blend into one another, and may even be found in the same family. The Anglo-Saxon stranger, who has yet had no time to distinguish them, and who comes, let us say, from a typically English county like Lancashire, still finds much that is unfamiliar in the people he meets. They strike him as rather a dark race, lithe in movement, and their hands and feet are small. Their hair has a tendency to curl, and their complexions, even those of the men, are often incomparable. The last character is due to the extremely moist climate of Cornwall, swept on both sides by the sea-laden Atlantic. More than by this, however, the stranger accustomed to the heavy, awkward ways of the Anglo-Saxon clodhopper will be struck by the bright, independent intelligence and faculty of speech which he finds here. No disguise can cover the rusticity of the English rustic; on Cornish roads one may often meet a carman whose clearcut face, bushy moustache, and general bearing might easily add distinction to Pall Mall."
There are parts of Devon and of Cornwall where the dark type prevails. "A black grained man" is descriptive of one belonging to the Veryan district, and dark hair and eyes, and singular beauty are found about the Newlyn and St. Ives districts. The darkest type has been thrust into corners. In a fold of Broadbury Down in Devon, in the village of Germansweek, the type is mainly dark; in that of North Lew, in another lap of the same down, it is light. It has been noticed that a large patch of the dusky race has remained in Bedfordshire.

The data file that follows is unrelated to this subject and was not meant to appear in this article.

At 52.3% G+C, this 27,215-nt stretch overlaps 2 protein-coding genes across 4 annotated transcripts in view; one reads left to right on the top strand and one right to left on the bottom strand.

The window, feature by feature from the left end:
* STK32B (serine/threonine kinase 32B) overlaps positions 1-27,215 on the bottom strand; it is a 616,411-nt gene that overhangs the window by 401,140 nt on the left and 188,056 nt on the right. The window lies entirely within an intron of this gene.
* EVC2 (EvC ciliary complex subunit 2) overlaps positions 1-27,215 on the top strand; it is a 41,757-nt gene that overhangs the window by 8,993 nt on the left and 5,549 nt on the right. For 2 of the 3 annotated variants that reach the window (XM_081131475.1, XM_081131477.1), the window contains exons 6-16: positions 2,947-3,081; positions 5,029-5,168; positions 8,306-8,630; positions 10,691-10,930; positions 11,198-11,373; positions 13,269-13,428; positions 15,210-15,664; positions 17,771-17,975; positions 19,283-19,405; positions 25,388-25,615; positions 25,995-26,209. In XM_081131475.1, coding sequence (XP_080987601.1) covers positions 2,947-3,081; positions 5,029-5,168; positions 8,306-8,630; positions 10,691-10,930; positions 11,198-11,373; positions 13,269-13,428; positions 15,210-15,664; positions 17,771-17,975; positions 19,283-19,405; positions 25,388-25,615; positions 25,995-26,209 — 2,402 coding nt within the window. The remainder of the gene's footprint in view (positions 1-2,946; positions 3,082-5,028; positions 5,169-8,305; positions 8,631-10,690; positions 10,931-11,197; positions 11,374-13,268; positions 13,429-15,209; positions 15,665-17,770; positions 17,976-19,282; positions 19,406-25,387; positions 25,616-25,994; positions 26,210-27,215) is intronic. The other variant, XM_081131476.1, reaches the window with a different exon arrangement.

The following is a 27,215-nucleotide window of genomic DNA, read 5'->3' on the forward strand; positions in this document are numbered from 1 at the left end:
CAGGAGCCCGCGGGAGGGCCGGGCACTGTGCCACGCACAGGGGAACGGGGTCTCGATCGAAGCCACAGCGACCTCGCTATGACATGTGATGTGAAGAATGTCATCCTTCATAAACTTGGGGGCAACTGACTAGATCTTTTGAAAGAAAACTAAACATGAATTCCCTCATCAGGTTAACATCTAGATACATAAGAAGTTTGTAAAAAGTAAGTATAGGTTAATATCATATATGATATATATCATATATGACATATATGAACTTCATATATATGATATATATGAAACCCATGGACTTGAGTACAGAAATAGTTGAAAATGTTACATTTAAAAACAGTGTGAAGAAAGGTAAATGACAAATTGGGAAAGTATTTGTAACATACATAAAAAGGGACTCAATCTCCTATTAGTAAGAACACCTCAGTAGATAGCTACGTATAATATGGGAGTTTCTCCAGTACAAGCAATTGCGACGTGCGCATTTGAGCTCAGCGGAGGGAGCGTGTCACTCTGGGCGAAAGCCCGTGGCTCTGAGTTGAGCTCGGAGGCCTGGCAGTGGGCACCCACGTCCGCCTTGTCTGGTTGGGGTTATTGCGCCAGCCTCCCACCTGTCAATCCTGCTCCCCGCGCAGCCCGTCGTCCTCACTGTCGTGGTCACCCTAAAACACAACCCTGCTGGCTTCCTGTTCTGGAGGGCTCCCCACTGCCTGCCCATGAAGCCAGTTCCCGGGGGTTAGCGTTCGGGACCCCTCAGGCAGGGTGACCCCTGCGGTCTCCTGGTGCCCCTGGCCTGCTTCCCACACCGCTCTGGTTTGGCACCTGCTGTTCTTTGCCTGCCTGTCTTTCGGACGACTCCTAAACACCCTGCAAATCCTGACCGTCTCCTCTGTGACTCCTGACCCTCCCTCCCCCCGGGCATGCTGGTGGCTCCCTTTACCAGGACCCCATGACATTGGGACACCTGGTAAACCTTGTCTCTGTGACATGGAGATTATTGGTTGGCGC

The existence of the dark eyes and hair and fine profiles has been attempted to be explained by the fable that a Spanish vessel was wrecked now here, now there, from the Armada, and that the sailors